Fans set fires in College Park

Crowds backing team gathers at Cole

April 01, 2001|By Stephanie Desmon and Kimberly A.C. Wilson | Stephanie Desmon and Kimberly A.C. Wilson,SUN STAFF

COLLEGE PARK - Hundreds of University of Maryland students and fans expressed their disappointment with losing in the Final Four to Duke University by setting five bonfires in town and on campus after last night's losing game.

Flames from one of the fires were so high that they burned an overhead electrical wire on Knox Road and so hot that they melted the front of a Ford Explorer, according to Maryland State police. The blaze was extinguished by firefighters.

By 12:30 a.m., no fires were burning. The campus remained relatively calm as police dressed in riot gear watched students throw furniture and debris on the flames. No arrests and only minor injuries were reported as of 1 a.m.

Two of the fires were on the College Park campus: one on Fraternity Row and the other in the center of the Quad, where the dorms are.

Maj. Cathy Atwell, commander of the operations bureau of the UM Police Department, said police had anticipated melees in the case of a Terps victory.

"We are very busy, but we had planned for a celebration so we have a strategy," Atwell said. "I certainly share the students' disappointment, and as long as the disappointment doesn't injure anybody or cause property damage, we'll stand by," she added.

In addition to the bonfires, she said, several smaller fires burned but were quickly extinguished.

One of the students watching the fires, Christopher Whong, a junior from Silver Spring, said, "We're doing it because we were just looking forward to it all week. It didn't work out, but it's less of a celebration and more of a shouting out in anger of the unfairness of the (basketball) officials," he said.

Whong, standing shirtless in the 40-degree night, resumed his circuit of the Fraternity Row bonfire, waving a Maryland flag on a hockey stick. "People are drunk, but people use common sense. It's all in good fun."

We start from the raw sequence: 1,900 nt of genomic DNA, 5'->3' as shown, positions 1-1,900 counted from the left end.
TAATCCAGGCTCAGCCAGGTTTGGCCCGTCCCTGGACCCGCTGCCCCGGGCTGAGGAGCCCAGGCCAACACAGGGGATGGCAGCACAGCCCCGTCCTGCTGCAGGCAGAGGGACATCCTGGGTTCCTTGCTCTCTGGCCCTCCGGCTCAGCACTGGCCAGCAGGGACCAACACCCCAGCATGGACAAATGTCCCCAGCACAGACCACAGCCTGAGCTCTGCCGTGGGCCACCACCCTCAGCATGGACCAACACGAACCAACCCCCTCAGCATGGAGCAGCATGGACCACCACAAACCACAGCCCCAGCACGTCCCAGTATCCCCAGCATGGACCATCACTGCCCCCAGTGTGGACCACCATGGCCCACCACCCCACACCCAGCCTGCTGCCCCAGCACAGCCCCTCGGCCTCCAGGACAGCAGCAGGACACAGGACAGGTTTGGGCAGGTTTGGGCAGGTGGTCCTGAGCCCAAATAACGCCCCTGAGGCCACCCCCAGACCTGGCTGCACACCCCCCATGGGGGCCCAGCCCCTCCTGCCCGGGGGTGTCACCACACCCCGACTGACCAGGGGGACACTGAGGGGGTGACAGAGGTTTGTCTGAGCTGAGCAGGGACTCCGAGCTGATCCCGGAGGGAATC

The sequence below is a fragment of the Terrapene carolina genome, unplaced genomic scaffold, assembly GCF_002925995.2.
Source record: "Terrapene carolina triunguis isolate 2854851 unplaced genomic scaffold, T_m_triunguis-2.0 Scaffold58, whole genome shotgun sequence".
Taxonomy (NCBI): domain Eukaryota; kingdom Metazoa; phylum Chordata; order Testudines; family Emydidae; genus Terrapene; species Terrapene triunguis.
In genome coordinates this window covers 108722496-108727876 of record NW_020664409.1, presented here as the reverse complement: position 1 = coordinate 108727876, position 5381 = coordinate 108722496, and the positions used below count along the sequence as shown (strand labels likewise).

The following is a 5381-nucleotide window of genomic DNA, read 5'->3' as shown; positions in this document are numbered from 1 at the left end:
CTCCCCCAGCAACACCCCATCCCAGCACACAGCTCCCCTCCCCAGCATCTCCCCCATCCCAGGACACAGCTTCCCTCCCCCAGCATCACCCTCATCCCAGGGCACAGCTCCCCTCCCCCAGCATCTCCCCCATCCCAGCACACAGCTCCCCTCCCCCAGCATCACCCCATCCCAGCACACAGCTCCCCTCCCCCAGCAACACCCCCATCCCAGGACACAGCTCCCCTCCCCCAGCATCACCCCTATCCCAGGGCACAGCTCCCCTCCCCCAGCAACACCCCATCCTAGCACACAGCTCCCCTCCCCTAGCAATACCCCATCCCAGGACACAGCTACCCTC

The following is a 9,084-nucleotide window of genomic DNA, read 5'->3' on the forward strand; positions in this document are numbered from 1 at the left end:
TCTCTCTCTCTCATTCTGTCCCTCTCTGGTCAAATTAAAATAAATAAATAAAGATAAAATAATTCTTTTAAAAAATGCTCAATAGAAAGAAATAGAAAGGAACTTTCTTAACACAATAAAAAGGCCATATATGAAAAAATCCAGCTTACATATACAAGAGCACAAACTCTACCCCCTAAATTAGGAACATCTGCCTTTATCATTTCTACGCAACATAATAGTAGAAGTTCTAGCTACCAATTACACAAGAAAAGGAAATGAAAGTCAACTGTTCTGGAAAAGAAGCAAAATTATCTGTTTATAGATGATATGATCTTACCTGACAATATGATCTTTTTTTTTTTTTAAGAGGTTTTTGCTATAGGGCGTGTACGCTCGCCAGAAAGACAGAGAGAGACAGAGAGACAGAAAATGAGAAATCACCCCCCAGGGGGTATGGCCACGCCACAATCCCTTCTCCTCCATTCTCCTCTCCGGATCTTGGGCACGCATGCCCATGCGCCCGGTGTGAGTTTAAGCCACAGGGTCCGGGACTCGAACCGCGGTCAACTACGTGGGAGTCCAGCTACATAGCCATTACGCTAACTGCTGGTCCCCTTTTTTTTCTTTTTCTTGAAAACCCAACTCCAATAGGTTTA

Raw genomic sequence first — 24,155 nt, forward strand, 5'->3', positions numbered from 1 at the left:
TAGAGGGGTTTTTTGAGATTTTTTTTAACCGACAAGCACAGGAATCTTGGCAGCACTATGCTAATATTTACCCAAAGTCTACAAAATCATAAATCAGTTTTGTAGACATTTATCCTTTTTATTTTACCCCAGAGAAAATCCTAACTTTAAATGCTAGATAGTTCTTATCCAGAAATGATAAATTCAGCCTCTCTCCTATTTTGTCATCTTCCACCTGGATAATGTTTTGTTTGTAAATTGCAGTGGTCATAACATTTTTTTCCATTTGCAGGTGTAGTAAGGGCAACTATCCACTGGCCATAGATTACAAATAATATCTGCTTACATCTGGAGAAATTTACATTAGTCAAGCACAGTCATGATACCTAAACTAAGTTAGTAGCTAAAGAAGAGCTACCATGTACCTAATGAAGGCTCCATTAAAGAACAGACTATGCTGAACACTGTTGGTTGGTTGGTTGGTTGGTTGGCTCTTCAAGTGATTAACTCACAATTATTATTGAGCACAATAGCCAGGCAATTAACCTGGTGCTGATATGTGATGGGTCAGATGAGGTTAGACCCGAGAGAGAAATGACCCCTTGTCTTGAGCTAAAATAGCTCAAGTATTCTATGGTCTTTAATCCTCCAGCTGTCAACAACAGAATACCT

Tim R. Peak, a 20-year-old well driller from Carroll County who came to campus to watch the game with friends, said, "Everyone's getting crazy. It's not safe. Fireworks went off, and one hit me."

"But it's where everything's at." Said Dave R. Henly, a 20-year-old mechanic with Peak, "I'd hate to see if they had won."

For days, the Terps' rematch against the Duke Blue Devils was practically all anyone in town could think about, as days of waiting became hours and then minutes and then, finally, tip-off last night.

After the game, freshman Gavin Lehrl pulled his gray hooded sweatshirt over his head, as if he were trying to hide.

An hour earlier, the freshman from Hereford had been ecstatic, certain that the Terrapins were about to beat Duke and head to the national championship game. Halftime came and went with the Terps up by 11. The game ended with the Blue Devils winning by 11.

"They gave up," he said, shaking his head. "They gave up."

It was Maryland's first trip to the Final Four, and the historic campus was teeming with school spirit and the knowledge that the team had finally made it. Thousands of Maryland students filled Cole Field House to watch the game on the large-screen TV, screaming and jumping up and down with each Terp basket.

As the game was slipping away, the shouts of "De-fense," "De-fense" kept getting louder.

"I can't handle this," shrieked Natalie Davis, a freshman from Annapolis, when the score was tied 76-76, moments after Duke took its first lead of the game.

In the end, Maryland couldn't keep up.

The Terps fell behind as quickly as they had sped ahead, disappointing fans who had cheered them all the way. When it was over, the deflated crowd poured out of the building, some with tears in their eyes.

"Next year we're going all the way," said Meagan Urso, a freshman from Easton. "I have full faith in them. You can't help but be proud of them for getting this far."

Robert Choate, a junior from Bowie, who had been excited to be sitting on the court at Cole, said he would have been more excited to see a victory.

"I just could not believe the calls they were making," he said. "If I called home right now, I believe my Dad would be having a stroke."

Every person on this campus hates Duke," said senior Michael Brown as he sat with Dan Feinman, a recent graduate, outside the Pi Kappa Phi fraternity house before last night's game.

Last year, when Maryland beat Duke for the first time in a long time, there was a bonfire on the lawn outside Fraternity Row, Brown said. There is still a telltale patch of scorched grass left as a reminder. "After we win, we'll probably have another bonfire right here," he said.

Feinman, who drove from West Orange, N.J., yesterday morning, said he knew what it would have been like if Maryland had won. He won't care which team wins the national championship tomorrow night, he said, as long as the Terps beat the Blue Devils in the NCAA tournament that Duke has seemingly owned for decades.

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